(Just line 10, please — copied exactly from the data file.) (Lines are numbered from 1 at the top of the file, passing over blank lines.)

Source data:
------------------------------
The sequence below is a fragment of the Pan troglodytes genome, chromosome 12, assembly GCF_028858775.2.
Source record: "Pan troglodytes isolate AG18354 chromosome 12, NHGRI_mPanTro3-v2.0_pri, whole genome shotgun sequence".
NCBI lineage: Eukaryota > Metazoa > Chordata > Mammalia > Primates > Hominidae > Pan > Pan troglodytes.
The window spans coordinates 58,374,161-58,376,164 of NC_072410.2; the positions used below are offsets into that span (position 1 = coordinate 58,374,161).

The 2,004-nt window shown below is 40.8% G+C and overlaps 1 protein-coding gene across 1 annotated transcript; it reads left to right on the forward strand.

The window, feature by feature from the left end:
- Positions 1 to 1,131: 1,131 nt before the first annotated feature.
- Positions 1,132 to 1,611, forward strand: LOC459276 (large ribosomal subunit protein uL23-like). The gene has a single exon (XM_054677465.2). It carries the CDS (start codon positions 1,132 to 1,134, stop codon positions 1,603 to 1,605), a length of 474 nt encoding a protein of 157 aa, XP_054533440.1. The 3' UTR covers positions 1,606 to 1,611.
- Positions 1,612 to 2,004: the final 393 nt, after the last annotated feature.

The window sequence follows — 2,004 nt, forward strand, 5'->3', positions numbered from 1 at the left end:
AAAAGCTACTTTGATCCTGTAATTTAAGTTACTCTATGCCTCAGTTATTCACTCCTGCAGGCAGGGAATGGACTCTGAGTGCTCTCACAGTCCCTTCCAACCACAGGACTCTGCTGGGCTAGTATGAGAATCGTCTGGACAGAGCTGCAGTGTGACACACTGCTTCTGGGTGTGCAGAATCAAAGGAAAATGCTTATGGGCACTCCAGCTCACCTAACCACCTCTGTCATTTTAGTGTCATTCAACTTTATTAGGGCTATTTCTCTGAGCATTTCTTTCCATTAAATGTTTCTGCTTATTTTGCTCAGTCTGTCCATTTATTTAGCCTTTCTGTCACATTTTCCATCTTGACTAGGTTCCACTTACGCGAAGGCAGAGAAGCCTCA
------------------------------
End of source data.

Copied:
The window sequence follows — 2,004 nt, forward strand, 5'->3', positions numbered from 1 at the left end: